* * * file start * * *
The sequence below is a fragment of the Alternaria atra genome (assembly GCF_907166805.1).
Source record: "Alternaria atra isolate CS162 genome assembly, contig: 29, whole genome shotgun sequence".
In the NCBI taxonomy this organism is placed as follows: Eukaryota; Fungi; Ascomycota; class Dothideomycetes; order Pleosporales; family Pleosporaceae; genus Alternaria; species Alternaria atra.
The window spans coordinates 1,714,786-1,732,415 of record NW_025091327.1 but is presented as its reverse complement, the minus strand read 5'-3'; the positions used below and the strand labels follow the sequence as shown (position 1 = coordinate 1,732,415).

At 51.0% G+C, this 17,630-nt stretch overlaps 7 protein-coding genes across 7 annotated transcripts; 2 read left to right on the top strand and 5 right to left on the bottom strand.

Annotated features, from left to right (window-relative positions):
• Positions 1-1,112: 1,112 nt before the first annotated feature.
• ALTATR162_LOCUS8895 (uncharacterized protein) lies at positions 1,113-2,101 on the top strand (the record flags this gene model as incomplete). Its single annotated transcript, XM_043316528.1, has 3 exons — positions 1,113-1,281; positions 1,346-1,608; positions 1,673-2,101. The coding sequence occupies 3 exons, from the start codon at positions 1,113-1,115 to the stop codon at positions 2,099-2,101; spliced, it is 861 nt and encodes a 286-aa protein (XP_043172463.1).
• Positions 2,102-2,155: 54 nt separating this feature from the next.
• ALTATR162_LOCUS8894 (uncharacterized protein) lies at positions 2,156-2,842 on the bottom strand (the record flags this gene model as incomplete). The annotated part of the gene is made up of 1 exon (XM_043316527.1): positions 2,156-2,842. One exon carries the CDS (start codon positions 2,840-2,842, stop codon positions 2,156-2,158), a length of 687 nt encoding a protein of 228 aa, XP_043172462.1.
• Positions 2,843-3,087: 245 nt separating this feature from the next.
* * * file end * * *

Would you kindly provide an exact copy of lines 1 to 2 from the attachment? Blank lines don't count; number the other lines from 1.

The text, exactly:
The sequence below is a fragment of the Alternaria atra genome (assembly GCF_907166805.1).
Source record: "Alternaria atra isolate CS162 genome assembly, contig: 29, whole genome shotgun sequence".